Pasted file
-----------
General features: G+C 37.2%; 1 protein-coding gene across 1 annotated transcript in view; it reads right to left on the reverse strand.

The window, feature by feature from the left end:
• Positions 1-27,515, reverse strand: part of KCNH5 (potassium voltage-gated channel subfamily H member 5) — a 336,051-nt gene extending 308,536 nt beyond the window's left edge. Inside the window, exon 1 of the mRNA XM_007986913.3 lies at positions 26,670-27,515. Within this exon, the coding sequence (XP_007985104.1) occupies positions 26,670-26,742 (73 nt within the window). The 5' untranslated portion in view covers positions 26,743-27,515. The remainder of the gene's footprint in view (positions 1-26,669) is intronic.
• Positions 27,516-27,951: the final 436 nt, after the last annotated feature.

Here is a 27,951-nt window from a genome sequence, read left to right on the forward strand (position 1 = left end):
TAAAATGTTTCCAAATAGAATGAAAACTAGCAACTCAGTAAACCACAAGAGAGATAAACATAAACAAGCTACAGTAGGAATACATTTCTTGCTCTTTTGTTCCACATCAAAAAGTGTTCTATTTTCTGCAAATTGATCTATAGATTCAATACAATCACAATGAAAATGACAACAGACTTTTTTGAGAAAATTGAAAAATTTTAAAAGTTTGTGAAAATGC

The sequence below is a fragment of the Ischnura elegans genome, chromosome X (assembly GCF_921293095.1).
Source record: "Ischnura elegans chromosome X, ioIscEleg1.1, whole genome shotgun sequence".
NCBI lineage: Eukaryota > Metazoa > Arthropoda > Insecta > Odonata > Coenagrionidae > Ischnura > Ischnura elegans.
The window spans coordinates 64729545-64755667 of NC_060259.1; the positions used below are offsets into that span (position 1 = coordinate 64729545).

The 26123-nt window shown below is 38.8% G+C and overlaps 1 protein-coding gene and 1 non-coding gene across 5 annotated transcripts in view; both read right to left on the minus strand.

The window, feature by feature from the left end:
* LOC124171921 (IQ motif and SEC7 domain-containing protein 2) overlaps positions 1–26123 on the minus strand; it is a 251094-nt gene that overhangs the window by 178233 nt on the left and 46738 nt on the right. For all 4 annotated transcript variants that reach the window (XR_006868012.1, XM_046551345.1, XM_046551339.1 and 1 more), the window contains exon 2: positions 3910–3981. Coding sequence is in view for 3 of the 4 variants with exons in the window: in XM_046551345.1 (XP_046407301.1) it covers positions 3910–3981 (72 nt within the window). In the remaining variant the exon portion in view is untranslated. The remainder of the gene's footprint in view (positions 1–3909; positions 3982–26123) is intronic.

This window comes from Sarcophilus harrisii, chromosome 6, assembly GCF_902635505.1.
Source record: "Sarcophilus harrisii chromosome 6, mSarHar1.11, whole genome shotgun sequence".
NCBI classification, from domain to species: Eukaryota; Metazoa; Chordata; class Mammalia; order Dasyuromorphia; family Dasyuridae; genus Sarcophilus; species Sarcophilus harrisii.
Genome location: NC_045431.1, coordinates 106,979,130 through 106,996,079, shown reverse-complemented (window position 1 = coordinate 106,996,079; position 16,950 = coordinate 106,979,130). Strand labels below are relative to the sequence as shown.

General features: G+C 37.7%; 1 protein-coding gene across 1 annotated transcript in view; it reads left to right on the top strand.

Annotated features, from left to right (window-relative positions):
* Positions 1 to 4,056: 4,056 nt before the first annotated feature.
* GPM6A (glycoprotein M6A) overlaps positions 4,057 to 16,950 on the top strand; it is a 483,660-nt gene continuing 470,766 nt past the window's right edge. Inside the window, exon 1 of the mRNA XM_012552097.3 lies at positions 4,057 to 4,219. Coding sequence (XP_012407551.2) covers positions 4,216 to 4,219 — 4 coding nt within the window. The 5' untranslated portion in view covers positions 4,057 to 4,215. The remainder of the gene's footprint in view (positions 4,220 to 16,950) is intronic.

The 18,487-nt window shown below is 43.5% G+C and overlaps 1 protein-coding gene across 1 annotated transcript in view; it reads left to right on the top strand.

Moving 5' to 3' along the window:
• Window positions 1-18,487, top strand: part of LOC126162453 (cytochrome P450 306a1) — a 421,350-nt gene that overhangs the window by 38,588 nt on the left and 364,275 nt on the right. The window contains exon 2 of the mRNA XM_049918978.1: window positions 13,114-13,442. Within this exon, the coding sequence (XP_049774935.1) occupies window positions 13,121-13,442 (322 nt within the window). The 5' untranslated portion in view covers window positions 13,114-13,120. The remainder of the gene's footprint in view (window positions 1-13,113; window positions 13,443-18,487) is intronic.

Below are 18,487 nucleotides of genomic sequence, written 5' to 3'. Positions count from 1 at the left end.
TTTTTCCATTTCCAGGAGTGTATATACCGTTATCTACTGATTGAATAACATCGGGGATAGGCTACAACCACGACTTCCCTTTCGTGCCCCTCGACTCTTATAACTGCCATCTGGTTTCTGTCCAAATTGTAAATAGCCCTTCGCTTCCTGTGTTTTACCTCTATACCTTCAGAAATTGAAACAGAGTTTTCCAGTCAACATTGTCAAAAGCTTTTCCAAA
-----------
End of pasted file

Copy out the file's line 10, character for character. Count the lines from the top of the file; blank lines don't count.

The window spans coordinates 64729545-64755667 of NC_060259.1; the positions used below are offsets into that span (position 1 = coordinate 64729545).